Should I Get a Pre-list Inspection Before Selling My Home? 

 January 28, 2021

By Scott Teesdale  

minutes read time

We try to avoid getting too opinionated here but for this topic, we strongly advocate doing a prelist inspection as a step in your home selling preparation. In this post, we explain why.

A prelist inspection identifies issues before any buyer gets an opportunity to view the home, inspect it, or begin to negotiate. It gives the seller an opportunity to implement fixes and repairs so they can get the most value from their home. During the home buying process anyway, so why not skip the back and forth negotiation with the buyer and protect yourself by getting a pre-list inspection before the buyer starts asking for money back from their offer. 

We know what you’re thinking. Prelist inspections are expensive and time consuming! But do not worry, there are many different types, there are different types of prelist inspections that a homeowner can look into, including a personal and professional inspection. We’ll explain the options of getting one or the other or performing both to ensure the most effective inspection possible before selling a home. 

DIY vs. professional vs. both

If a homeowner knows what to look for, they can perform a personal inspection of their home to find any potential issues and create a plan for repairs or remodeling. However, in almost all situations, it is best to have a professional prelist inspection to ensure every aspect of the home is looked at in a concise manner. A professional provides homeowners with additional information they may not know of so they can make the proper fixes before selling the home. Here are a few things to know about doing a DIY inspection, a professional inspection, and both.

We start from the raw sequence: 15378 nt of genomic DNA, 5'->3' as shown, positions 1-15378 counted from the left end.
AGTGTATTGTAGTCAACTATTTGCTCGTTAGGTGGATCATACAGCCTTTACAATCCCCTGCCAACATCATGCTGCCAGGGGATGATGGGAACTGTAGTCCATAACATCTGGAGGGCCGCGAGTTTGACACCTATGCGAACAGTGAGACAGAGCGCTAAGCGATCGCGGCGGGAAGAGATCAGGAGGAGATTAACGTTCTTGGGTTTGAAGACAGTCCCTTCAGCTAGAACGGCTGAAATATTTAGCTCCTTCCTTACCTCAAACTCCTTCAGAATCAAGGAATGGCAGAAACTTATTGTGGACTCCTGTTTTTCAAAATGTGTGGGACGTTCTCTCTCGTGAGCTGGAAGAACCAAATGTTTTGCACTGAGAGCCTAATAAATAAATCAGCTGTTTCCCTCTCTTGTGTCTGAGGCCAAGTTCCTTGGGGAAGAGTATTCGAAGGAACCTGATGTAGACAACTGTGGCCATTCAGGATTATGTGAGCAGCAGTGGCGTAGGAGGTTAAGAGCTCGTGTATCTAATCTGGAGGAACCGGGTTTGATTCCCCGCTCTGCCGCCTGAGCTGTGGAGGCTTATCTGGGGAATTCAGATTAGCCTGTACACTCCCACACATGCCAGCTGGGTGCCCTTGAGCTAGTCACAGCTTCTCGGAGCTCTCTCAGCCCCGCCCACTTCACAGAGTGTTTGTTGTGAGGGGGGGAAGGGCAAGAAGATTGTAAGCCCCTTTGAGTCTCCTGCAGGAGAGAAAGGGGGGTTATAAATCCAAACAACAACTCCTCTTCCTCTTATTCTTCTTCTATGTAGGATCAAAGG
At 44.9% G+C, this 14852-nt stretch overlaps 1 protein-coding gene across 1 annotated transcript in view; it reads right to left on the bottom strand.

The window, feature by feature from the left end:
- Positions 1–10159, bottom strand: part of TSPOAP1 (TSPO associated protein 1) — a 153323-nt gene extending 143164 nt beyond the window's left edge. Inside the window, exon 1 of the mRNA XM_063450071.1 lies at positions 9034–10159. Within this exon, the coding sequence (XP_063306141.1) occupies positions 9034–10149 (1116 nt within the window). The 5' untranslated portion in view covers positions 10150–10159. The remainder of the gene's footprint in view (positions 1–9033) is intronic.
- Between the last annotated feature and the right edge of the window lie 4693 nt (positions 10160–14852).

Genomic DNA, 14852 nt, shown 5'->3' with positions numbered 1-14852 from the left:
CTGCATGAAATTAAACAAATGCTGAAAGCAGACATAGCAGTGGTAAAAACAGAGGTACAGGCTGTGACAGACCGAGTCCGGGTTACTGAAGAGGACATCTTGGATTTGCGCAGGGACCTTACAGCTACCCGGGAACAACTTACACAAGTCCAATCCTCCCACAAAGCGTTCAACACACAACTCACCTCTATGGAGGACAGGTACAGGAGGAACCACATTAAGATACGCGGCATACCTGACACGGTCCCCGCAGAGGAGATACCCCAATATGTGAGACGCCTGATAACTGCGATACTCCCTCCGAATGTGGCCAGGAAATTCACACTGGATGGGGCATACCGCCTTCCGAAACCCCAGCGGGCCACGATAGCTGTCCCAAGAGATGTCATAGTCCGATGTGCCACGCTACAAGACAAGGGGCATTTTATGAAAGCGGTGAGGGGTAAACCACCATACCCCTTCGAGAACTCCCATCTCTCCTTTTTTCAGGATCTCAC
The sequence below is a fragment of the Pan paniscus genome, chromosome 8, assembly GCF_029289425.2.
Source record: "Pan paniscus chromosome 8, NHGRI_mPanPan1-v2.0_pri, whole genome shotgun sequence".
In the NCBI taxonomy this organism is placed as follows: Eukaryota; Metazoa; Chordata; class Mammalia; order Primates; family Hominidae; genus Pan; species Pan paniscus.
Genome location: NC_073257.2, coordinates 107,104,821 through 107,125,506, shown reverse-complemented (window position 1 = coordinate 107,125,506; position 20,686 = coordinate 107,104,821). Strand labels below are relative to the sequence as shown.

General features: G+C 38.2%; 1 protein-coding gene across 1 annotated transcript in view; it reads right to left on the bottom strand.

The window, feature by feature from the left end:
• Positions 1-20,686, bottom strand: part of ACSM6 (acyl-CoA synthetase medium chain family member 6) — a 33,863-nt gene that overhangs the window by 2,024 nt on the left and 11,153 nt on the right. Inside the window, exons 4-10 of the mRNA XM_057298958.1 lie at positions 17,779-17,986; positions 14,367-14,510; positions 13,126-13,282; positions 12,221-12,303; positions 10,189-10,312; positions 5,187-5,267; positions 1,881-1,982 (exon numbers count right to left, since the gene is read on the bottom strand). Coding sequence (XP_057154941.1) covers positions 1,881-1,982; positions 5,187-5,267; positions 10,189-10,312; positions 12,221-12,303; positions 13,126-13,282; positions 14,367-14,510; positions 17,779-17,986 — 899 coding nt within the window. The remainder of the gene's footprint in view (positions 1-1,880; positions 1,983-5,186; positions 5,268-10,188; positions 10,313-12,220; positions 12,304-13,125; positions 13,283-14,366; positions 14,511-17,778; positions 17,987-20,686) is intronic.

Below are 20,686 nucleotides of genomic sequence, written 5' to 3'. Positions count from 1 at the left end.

• DIY Inspection: A DIY inspection comes with numerous pros, and really only one con that must be addressed. First, homeowners can analyze some of the parts of their home where problems may arise, and if they’re clear to see, they can plan for the repairs necessary. The biggest con for a DIY inspection is the chance of missing something that may be more in-depth, such as structural issues or electrical wiring problems that a homeowner may miss on their own.
  • Professional Inspection: A professional inspection will cover all aspects of a home. A professional can identify any and all problems or defects that may exist and recommend the proper steps for fixing them. There is only one real downside of hiring a professional to perform an inspection: the cost. However, it may cost a homeowner a lot more if they don’t hire a professional and encounter a serious problem when selling the home.
  • Performing Both: The best option for homeowners is to perform a personal and professional inspection. The homeowner can identify cosmetic and obvious issues, while the professional can perform a more in-depth inspection to ensure all aspects are covered. Having both inspections performed can protect the homeowner from running into a problem when the buyer’s inspection is in play. 

While many homeowners may be concerned about paying for a professional inspection, doing so helps the homeowner maximize their home value. Knowing what to expect with a professional and personal inspection can give homeowners peace of mind moving forward in the process.